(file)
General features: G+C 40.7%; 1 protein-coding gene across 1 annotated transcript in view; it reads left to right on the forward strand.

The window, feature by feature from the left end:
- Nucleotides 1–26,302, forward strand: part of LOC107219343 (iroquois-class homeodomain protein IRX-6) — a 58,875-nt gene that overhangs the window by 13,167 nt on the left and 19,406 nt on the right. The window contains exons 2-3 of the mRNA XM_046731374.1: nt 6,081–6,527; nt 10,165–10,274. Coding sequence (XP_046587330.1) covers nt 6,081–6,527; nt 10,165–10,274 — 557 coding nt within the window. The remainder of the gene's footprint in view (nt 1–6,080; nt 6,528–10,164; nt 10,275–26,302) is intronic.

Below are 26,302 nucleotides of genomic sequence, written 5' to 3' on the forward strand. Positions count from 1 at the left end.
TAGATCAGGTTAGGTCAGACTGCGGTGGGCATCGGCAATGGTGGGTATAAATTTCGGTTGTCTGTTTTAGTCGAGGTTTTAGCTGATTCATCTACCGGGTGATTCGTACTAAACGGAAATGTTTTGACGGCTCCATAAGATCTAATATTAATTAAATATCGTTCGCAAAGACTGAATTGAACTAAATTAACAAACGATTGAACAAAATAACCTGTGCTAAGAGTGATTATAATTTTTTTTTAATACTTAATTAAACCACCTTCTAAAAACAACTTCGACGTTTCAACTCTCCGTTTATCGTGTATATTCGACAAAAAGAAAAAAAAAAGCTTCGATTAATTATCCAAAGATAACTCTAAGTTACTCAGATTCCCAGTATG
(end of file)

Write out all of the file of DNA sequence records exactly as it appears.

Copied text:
General features: G+C 40.7%; 1 protein-coding gene across 1 annotated transcript in view; it reads left to right on the forward strand.

The window, feature by feature from the left end:
- Nucleotides 1–26,302, forward strand: part of LOC107219343 (iroquois-class homeodomain protein IRX-6) — a 58,875-nt gene that overhangs the window by 13,167 nt on the left and 19,406 nt on the right. The window contains exons 2-3 of the mRNA XM_046731374.1: nt 6,081–6,527; nt 10,165–10,274. Coding sequence (XP_046587330.1) covers nt 6,081–6,527; nt 10,165–10,274 — 557 coding nt within the window. The remainder of the gene's footprint in view (nt 1–6,080; nt 6,528–10,164; nt 10,275–26,302) is intronic.

Below are 26,302 nucleotides of genomic sequence, written 5' to 3' on the forward strand. Positions count from 1 at the left end.
TAGATCAGGTTAGGTCAGACTGCGGTGGGCATCGGCAATGGTGGGTATAAATTTCGGTTGTCTGTTTTAGTCGAGGTTTTAGCTGATTCATCTACCGGGTGATTCGTACTAAACGGAAATGTTTTGACGGCTCCATAAGATCTAATATTAATTAAATATCGTTCGCAAAGACTGAATTGAACTAAATTAACAAACGATTGAACAAAATAACCTGTGCTAAGAGTGATTATAATTTTTTTTTAATACTTAATTAAACCACCTTCTAAAAACAACTTCGACGTTTCAACTCTCCGTTTATCGTGTATATTCGACAAAAAGAAAAAAAAAAGCTTCGATTAATTATCCAAAGATAACTCTAAGTTACTCAGATTCCCAGTATG